GDX and Rates, Time for a Reversal?
On November 10th, after the election news had started to move markets, I was looking for a pullback in GDX (Gold And Miners - Big Election Day Moves, Then Reversals), a pullback to gap support. As we begin December, GDX is looking to have, so far, found support at the gap fill:
There are several things I like on this daily chart (all charts courtesy of Stockcharts.com). There is an RSI(5) divergence forming, declining volume, and potentially a MACD buy cross. My take on this chart is that it’s a good place to look at getting long GDX with a reasonable stop-loss just below the gap support. In other words, breaking lower means I don’t want to be long and would exit quickly.
There are couple of other charts that look supportive to GDX here. First, the TNX (10-year yield) chart is almost a mirror image of GDX. As you can see on this daily chart, there is an RSI(5) divergence and a potential MACD sell cross. A pullback in TNX could see rates fall back to 1.875%, the 50% retracement of the move, which would also fill two large gaps that were left when TNX raced higher.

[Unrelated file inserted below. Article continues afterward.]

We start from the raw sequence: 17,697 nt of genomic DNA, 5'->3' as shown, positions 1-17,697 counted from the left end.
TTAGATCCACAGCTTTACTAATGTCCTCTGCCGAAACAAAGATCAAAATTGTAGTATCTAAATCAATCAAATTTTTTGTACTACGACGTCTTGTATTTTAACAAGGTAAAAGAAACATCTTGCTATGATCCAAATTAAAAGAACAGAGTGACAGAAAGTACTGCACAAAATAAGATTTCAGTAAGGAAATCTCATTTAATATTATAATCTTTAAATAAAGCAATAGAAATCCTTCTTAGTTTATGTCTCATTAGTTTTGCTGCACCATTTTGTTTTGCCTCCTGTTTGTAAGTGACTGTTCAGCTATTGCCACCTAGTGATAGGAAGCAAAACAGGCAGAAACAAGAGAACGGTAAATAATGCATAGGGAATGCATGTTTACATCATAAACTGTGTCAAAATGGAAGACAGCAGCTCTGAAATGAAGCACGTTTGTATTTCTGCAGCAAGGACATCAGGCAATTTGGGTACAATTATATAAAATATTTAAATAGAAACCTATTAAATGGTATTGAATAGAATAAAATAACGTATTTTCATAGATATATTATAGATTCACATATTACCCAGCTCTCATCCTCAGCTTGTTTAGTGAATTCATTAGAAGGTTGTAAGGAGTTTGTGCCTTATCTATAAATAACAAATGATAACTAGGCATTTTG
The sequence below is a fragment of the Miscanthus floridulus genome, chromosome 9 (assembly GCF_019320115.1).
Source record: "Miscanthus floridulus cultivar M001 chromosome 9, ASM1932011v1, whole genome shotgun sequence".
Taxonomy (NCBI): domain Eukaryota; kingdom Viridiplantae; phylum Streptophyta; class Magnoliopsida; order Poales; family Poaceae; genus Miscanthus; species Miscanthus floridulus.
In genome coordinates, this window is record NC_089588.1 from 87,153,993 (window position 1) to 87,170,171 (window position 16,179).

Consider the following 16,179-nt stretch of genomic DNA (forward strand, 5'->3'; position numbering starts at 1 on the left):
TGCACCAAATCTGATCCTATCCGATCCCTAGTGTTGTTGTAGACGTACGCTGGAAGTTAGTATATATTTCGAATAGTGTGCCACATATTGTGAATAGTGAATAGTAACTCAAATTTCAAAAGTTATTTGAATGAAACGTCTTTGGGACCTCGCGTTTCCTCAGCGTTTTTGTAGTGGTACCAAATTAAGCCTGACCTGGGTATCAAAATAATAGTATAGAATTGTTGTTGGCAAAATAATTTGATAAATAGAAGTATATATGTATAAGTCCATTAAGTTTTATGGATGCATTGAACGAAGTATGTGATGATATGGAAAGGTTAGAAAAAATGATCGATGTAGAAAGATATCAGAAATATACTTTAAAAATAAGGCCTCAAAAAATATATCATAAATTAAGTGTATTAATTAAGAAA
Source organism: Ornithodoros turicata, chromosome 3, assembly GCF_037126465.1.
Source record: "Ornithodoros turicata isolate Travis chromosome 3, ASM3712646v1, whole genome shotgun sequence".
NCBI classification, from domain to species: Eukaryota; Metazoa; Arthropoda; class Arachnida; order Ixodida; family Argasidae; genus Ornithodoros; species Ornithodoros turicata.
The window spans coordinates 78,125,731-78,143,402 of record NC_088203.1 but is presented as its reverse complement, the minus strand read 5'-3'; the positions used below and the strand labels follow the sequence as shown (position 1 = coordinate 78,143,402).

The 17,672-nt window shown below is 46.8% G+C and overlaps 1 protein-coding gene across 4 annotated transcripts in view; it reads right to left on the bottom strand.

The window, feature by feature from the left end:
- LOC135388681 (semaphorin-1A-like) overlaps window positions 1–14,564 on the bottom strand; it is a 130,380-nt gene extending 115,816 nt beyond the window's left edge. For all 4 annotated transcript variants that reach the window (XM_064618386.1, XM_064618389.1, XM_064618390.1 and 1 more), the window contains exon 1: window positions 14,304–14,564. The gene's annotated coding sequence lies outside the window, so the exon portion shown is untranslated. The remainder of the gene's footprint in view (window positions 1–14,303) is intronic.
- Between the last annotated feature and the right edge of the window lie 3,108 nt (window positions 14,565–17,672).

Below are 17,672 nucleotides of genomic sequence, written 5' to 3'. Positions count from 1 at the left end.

The TNX monthly chart shows that price has stopped at a down trend line and just below the 100sma:
Finally, I think that gold is sitting a potential support zone. As you can see in this daily chart, gold is trading at the 50% retracement zone, in other words, half way between the December 2015 low and the July 2016 high. When I look at these set ups, I see a good place to have exposure to the mining sector, knowing that a break lower in gold or GDX will stop me out with limited downside risk.
Dec 1, 2016
Disclaimer: Mr. Taschler has been involved with the financial industry for over 30 years. In 1986-1988, Mr. Taschler was a market maker (floor trader) at the Chicago Board of Options Exchange (CBOE), where he traded through the ’87 stock market crash. He has been involved in both private equity as well as public markets. Mr. Taschler is well versed in commodities, stocks, futures, options and bonds.
Mr. Taschler’s career has allowed him the opportunity to live and work in Europe, the Middle East and Asia. He is a Chartered Market Technician (CMT) and member of the Market Technicians Association (MTA) and the American Association of Professional Technical Analysts (AAPTA). He graduated from the University of Dayton in 1979 with a B.A. in English.